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Editorial: An open letter to Valve on why they should keep on embracing Linux
9 December 2018 at 9:45 pm UTC Likes: 14

mao_dze_dunThere are tons of Steam only games. Why is all of a sudden Epic evil for having 3rd party esxclusives?
Nothing is stopping those developers/publishers from releasing on other platforms. At least on Valve's end. It's up to them. If you follow the link in the article you'll see examples of developers who previously released in other stores (like Supergiant) who have, for now, only exclusively launched their games on Epic's store. Presumably, they've signed a contract with Epic for full or limited-time exclusivity. That's an important distinction.

Mesa 18.3.0 for those of you using the open source drivers
7 December 2018 at 7:10 pm UTC Likes: 1

DorritHi all.

As far as I understand (from Wikipedia mainly) Mesa is sort of a translator between APIs and graphics drivers, is that it?
AMD's opensource drivers are included in the kernel, so a newer kernel will bring newer drivers. But what about Mesa? Is it updated independently?

There's a lot of similar names here so I'll try to give you a quick summary: Mesa is FOSS an implementation of various APIs (OpenGL, OpenGL ES, Vulkan etc) that also contains user-space drivers for various bits of hardware. The RadeonSI/amdgpu and radv user space drivers in Mesa are what I use every day to play games and render things correctly according to specs. There's several other drivers there correspond to other hardware like anv (which is intel's vulkan driver) as well as software drivers like llvmpipe. The Mesa project also has a close relationship with DRI and other things used for graphics but for the sake of simplicity I'm going to gloss over the finer points. Things like game compatibility, hangs and poor performance are usually fixed with Mesa's drivers (the mailing list is pretty interesting if you're into that sort of thing).

Now, there's a distinction to be made with the kernel-space drivers (ie AMDGPU) that provide the kernel with a means of correctly interfacing with the device and using its features. Again, I don't want to get too technical, but things like the recent addition of the display code allow for atomic mode setting and sound over HDMI on newer AMD cards. There's more that's in the kernel side of things like the DRM which, for example, should add support for Freesync in Kernel 4.21/5.0 (whatever they choose to call it). The monolithic nature of the Linux kernel means that these types of drivers are usually loaded up as kernel modules and not in user space.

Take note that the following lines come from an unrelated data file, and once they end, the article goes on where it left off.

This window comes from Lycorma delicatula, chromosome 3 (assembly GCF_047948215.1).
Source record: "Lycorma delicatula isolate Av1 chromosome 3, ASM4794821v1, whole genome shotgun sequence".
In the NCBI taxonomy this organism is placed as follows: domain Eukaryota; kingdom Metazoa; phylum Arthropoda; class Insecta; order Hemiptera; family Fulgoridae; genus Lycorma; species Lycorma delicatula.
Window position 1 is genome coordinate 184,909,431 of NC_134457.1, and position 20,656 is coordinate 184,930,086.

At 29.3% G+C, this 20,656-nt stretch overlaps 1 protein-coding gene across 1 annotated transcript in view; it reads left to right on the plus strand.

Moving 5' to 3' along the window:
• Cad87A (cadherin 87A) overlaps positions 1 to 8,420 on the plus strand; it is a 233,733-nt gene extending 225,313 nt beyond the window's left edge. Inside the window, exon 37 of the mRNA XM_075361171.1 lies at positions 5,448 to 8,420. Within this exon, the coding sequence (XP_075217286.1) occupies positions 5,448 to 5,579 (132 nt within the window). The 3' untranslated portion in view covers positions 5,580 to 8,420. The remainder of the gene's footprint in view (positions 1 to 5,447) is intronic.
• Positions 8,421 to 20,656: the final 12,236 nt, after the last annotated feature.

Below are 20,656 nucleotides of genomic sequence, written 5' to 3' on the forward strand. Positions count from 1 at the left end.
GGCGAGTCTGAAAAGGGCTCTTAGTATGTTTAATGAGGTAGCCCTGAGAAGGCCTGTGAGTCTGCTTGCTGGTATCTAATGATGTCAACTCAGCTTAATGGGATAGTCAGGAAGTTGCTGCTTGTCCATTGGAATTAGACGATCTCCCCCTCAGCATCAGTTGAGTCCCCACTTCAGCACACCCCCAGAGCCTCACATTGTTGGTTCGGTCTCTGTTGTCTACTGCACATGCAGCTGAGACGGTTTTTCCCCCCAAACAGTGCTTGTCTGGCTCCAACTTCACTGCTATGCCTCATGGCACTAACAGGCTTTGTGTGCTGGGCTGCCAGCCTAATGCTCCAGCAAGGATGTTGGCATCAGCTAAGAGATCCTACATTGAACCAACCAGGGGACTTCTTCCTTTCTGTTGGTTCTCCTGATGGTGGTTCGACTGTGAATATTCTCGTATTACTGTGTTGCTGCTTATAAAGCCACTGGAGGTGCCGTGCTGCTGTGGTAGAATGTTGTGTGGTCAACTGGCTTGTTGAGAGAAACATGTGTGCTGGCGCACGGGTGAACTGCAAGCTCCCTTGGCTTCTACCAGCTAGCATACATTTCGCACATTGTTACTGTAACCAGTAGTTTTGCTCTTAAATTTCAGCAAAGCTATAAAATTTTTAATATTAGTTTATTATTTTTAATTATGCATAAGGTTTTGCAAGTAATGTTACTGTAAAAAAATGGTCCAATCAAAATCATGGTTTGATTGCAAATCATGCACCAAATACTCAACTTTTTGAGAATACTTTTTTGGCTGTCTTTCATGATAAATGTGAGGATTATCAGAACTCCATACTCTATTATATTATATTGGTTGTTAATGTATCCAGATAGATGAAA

Both user and kernel space drivers are useful to get the most out of your card and, in AMD's case, even their proprierty AMDGPU-PRO user space drivers use the AMDGPU kernel drivers as well. I know it's confusing because of all the "amdgpu" and variants thereof but the bottom line is that you need both a relatively up-to-date kernel and recent Mesa to get the best performance out of your card and use of features. I know that other, more technically-minded, users can give you a more complete answer and point out where I've oversimplified things too much but I hope that this summary has helped you understand things a little better anyhow!

The chaos and action of Total War: Warhammer II makes for a gripping strategy title
5 December 2018 at 7:02 pm UTC Likes: 1

lunixFor me, this game was running very poorly and also crashed a lot. I was really waiting for it but it turned out to be a disappointment...

I'm thirding the bewilderment at your poor performance. Liam's own benchmarks on a 980 Ti as well as other people in the comments with varying hardware show that it's working just fine for most people. Maybe it's a driver issue on your end? If you think it isn't, email Feral about it.

BATTLETECH for Linux updated, releases Flashpoint expansion – some thoughts
28 November 2018 at 3:25 pm UTC Likes: 1

FaattoriHow is the performance compared to Windows release? I take it that it's nothing to worry about since the article doesn't mention that sort of stuff.

No issues at all in my playtime. Steady 60 FPS (I played with vsync, though). Didn't compare with Windows because I don't have a Windows installation

einherjarThe only thing that really makes me worry is the "Season Pass Thing" and the DLCs that short after release.

Just to put it into perspective: The game released 7 months ago. That's about the same gap between the original Starcraft and Brood War if you're a fossil like me The next DLC is scheduled to come out in "Summer 2019" which probably means July, at earliest. Still, you'd do well to avoid a season pass, especially if all the content hasn't been announced yet. GOL always advises against preordering.

BATTLETECH for Linux updated, releases Flashpoint expansion – some thoughts
27 November 2018 at 8:31 pm UTC

It's an unfortunately confusing situation. I was told in an email that:
QuoteFlashpoint will launch next Tuesday, November 27, alongside a free update, adding a slew of new content, as well as Linux support on all distribution platforms!